Many online retailers assume that anyone making a purchase from them is a prime target for email marketing. THEY ARE OUR CUSTOMERS! Of course they want to get mail from us!
Well. Maybe. But not always. Think about the person who shops online during the holidays. I visit a lot of places looking for gifts for other people. These aren’t places I’d normally shop for myself, and are not places that have things I’m interested in. This means I don’t really have, or want, an ongoing relationship with them.
So for those of you that think they’ve found a new customer because I made a purchase this Christmas, I’d just like to say: Not so much. I mean, yeah, you have the perfect gift for my mother this year. Or that appropriately tacky bit of Vette swag for my dad. But, really, I just want to buy the gift and have it shipped. I don’t want an ongoing customer relationship with you. In fact, I really never want to hear from you again.
Some online retailers are polite and treat purchasers with respect. They allow guest checkouts and don’t require tons of personal information and account creation for a purchase. They even let you opt-out of being added to their mailing list at the time of purchase. Other retailers require the full registration process (you need to know my marital status? so I can buy a gift for my dad? what?) and don’t offer an opt-out during the checkout process. Instead, you infer I want your mail and make me opt-out after the fact.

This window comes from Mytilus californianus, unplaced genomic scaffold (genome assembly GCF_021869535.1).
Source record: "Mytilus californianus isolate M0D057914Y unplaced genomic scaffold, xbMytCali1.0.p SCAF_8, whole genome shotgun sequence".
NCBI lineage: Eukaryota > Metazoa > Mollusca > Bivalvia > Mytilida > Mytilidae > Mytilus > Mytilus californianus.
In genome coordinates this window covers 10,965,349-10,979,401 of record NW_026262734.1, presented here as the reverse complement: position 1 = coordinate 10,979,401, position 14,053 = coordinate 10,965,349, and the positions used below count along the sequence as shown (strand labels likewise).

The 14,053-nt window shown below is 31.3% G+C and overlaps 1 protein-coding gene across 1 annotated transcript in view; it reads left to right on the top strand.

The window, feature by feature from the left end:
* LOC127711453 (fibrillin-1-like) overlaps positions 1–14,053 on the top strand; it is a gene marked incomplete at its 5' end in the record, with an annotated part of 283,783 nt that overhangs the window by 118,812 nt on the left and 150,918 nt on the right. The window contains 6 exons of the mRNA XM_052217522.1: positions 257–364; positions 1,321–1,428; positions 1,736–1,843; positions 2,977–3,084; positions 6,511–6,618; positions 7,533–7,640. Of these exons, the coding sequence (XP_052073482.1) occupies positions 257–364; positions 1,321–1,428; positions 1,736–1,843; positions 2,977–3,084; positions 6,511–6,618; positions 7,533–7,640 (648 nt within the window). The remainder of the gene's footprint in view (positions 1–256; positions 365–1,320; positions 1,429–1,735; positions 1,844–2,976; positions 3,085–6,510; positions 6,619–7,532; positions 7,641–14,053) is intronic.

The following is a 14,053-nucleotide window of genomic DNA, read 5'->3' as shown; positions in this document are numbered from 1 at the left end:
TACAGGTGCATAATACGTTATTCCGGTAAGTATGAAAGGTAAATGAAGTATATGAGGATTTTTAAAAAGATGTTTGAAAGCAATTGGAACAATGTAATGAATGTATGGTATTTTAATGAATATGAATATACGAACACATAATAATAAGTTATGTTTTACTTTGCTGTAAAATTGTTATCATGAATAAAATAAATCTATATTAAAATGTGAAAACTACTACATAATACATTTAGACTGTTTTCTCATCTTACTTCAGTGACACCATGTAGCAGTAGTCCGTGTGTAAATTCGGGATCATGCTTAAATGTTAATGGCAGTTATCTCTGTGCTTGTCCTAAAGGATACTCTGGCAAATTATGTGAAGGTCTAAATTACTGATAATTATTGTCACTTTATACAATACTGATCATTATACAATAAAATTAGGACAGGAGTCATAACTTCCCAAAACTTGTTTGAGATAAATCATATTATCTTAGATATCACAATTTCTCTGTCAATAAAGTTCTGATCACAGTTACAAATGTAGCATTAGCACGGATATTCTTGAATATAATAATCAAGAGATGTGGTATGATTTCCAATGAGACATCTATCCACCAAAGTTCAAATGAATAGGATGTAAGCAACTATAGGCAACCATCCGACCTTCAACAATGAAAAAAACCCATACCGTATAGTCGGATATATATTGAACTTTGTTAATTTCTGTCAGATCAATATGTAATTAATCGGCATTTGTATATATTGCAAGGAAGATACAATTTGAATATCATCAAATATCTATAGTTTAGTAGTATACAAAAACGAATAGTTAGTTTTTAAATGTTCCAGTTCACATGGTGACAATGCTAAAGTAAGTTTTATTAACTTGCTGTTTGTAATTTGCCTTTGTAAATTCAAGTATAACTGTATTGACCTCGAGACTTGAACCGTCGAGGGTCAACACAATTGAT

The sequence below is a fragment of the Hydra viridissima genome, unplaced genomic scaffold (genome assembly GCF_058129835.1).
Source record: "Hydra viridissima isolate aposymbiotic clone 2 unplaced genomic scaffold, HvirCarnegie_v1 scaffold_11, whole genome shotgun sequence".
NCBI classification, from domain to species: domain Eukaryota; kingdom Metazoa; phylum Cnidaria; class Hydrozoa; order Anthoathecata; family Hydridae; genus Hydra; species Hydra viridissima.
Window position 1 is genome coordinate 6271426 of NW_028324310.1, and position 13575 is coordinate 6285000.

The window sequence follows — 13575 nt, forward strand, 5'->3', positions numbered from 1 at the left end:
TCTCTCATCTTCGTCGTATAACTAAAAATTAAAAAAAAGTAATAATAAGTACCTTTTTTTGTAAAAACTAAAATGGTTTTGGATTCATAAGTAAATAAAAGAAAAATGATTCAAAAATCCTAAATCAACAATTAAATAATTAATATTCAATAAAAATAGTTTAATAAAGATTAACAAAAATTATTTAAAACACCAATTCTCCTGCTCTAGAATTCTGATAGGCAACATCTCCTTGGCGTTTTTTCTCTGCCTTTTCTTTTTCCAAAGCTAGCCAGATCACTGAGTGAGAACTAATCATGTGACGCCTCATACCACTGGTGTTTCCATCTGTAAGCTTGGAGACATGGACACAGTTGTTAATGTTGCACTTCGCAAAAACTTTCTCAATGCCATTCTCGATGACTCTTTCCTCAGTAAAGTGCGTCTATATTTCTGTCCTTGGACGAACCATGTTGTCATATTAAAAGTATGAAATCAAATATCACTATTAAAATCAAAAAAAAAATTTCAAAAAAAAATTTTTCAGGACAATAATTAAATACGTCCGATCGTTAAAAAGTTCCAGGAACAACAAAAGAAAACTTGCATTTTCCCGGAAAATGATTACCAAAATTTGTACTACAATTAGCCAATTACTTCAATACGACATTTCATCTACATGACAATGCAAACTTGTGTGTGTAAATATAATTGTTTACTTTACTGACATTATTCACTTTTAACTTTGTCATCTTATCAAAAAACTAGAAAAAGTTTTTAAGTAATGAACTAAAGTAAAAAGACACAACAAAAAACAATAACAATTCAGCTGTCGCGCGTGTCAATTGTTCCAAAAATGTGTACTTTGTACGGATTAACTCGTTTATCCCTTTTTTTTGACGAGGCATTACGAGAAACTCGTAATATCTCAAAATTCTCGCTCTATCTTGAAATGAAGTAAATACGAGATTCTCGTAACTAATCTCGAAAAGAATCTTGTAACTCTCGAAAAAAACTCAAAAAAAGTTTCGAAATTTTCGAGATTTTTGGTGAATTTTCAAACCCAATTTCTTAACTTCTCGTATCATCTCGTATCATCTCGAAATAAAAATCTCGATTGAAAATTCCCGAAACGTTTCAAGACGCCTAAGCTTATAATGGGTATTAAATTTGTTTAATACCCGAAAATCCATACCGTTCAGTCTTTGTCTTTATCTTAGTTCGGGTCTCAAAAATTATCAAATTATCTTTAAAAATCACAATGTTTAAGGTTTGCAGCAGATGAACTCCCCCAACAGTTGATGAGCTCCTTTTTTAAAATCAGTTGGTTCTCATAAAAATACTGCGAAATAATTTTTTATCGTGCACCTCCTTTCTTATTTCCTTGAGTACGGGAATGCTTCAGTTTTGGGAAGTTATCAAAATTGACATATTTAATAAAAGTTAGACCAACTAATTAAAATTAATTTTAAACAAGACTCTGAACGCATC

Making a purchase doesn’t constitute permission. Sometimes retailers can get away with it because when I’m making a purchase for me I might be interested in more mail from you. When I’m making a purchase for someone else, though, there is no long term relationship to be developed.
Sure, with the right campaign you may be able to convert one of those purchasers into a returning purchaser. But without a carefully planned and executed conversion campaign you may lose more future customers than you convert.